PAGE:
10 Classic Examples that Prove Necessity Is the Mother of Invention
6 In 1991, too many trips to the coffee pot led computer scientists Dr. Quentin Stafford-Fraser and Paul Jardetzky to invent the world’s first webcam that let everyone know when the pot was full.
The invention of the webcam is a story born out of laziness and necessity. In a computer lab at Cambridge University, a team of researchers had to make too many disappointing trips to the coffee pot, only to find it already empty. To make life easier, Dr. Fraser and Paul Jardetsky set up a camera that took pictures of the coffee pot around three times a minute. Then they set up the software for all researchers that let them access those pictures on their local network. This saved time, increased concentration on studies, and of course, saved them from many fruitless trips across floors. (1,2)
7 Tim-Berners-Lee invented the World Wide Web to make information sharing more accessible, as he had to constantly go to other computers for information and add them to his own.
Tim Berners-Lee was working at CERN when the idea of the World Wide Web came to him. At CERN, scientists from different universities brought their own computers. Thus, scientific knowledge sharing proved to be very difficult. Every time Tim wanted to access information, he had to go to his colleagues and add their information to his own computer. This made him desperately search for a way in which there would be one information system accessible to everyone. In 1989, Tim combined three different ideas together. In his own words, “I just had to take the hypertext idea and connect it to the TCP and DNS ideas and…, Ta-da! – the World Wide Web.” Tim also has three essential technologies that are still the basis of today’s internet – HTML, URL, and HTTP. (1, 2)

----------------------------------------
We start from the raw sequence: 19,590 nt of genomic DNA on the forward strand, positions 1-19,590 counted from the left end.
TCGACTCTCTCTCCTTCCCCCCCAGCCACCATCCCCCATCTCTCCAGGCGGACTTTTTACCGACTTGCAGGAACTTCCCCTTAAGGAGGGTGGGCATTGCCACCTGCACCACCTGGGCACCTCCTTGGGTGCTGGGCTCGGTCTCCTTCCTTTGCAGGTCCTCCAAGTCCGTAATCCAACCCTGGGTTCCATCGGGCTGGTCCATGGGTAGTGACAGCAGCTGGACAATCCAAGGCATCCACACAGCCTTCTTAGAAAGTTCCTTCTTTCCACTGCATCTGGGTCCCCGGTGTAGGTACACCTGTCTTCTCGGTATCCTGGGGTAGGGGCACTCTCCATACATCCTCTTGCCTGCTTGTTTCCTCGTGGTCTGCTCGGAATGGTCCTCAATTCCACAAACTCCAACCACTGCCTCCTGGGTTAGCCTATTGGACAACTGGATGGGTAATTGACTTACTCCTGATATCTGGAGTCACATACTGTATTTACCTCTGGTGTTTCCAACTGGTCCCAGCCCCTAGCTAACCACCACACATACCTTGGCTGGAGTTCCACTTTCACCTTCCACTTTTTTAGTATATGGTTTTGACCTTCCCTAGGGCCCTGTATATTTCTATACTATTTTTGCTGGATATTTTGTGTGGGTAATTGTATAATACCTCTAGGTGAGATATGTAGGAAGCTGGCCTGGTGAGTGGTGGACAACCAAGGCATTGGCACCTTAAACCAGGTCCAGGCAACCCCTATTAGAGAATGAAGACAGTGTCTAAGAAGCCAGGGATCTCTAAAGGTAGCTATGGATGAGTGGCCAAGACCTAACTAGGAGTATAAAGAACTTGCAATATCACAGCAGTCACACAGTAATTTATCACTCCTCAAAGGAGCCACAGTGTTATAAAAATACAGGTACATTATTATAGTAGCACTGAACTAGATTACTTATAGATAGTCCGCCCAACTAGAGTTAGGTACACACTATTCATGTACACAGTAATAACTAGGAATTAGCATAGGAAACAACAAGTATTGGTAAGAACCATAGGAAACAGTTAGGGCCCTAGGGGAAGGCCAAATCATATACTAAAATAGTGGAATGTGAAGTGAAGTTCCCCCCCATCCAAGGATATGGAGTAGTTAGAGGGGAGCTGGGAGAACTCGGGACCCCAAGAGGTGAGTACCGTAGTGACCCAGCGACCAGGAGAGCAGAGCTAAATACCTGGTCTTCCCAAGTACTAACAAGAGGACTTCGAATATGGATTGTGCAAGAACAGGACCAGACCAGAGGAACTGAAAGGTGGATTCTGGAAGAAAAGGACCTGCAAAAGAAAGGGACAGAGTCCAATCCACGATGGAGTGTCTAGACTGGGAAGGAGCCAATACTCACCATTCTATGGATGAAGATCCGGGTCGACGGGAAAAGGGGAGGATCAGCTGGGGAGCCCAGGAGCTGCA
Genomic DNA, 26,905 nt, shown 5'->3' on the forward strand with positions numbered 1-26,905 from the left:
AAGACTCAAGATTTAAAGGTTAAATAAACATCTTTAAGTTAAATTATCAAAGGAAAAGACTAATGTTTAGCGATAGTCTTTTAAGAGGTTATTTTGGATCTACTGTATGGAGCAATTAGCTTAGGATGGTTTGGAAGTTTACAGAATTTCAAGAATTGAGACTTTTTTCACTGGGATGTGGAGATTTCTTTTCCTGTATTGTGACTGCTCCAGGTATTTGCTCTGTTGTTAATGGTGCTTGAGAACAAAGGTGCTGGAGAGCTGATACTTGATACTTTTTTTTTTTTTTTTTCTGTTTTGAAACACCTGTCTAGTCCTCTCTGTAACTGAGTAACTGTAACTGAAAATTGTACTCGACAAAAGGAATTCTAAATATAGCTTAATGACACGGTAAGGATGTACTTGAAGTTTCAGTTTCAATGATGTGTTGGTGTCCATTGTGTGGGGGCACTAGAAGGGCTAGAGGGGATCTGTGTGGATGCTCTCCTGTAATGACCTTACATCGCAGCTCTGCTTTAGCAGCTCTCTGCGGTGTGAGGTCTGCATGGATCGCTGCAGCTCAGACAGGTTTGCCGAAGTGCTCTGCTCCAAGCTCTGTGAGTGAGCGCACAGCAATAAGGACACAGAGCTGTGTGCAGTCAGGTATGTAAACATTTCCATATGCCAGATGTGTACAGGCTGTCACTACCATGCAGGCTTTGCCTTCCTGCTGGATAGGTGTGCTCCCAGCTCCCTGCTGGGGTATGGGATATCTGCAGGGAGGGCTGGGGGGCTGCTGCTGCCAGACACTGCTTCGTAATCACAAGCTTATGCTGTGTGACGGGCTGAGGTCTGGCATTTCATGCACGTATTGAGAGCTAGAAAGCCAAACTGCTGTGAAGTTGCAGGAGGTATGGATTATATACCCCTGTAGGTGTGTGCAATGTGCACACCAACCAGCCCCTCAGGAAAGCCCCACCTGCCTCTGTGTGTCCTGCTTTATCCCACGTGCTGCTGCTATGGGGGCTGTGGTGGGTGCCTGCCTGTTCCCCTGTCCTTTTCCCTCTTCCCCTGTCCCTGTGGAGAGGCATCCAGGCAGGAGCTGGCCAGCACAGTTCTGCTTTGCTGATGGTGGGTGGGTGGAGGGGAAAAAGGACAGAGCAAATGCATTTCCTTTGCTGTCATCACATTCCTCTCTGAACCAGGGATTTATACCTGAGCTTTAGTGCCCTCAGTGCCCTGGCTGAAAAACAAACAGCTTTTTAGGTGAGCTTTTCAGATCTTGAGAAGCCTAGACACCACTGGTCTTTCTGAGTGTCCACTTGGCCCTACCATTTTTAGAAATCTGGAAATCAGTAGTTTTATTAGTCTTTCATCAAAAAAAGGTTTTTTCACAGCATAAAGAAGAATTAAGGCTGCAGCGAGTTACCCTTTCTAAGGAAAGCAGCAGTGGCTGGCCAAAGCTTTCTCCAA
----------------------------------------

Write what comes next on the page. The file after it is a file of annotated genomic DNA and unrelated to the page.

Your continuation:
8 John Boyd Dunlop invented the first pneumatic tires in 1888 to cushion rides after his son complained of headaches while riding his tricycle on uneven terrain.
John Boyd Dunlop, a veterinary surgeon, had purchased a tricycle for his son. In those days, because of cobblestone roads, the hard tires of the tricycle were uncomfortable for the riders and gave his son headaches. This gave Dunlop the idea of using an inflatable rubber tube to cushion the ride. He took his son’s tricycle, wrapped the wheels in rubber sheets, and glued them together. Then he pumped the tires with a football pump. That is how the rubber tube “pneumatic” tire, which Dunlop himself had coined, was born. Later, Dunlop tires would be a worldwide phenomenon and a very successful commercial venture. Therefore, his success story started on three small wheels instead of four. (1, 2)
9 James Harrison invented and patented the world’s first mechanical ice-making machine in 1854 because importing ice from the United States and Norway was becoming too expensive.
Did you know that before James Harrison, a Scottish-born Australian, invented the first mechanical ice-making machine in 1854, everyone still used ice boxes and ice harvesting? His ice-making machine soon developed into a vapor-compression refrigeration system that he patented as a refrigerating machine in 1855. Harrison’s machine could produce 3,000 kg of ice per day. This invention’s first commercial use was to cool beer. (1, 2)
10 Theophilus Van Kennel invented the revolving door as an airlock to prevent chilly air from coming into buildings, but also because he didn’t like holding doors for women.
There is a rumor that Theophilus Van Kannel did not like holding doors for women. This is what inspired him to invent the revolving door in 1888 that let women pass through on their own. He invented the three-way storm door with weather stripping that prevented the chilly, cold wind from entering warm buildings. The doors also blocked out street fumes and noises. International Steel later bought Van Kannel’s revolving door business, and this still survives today as the International Revolving Door Company.
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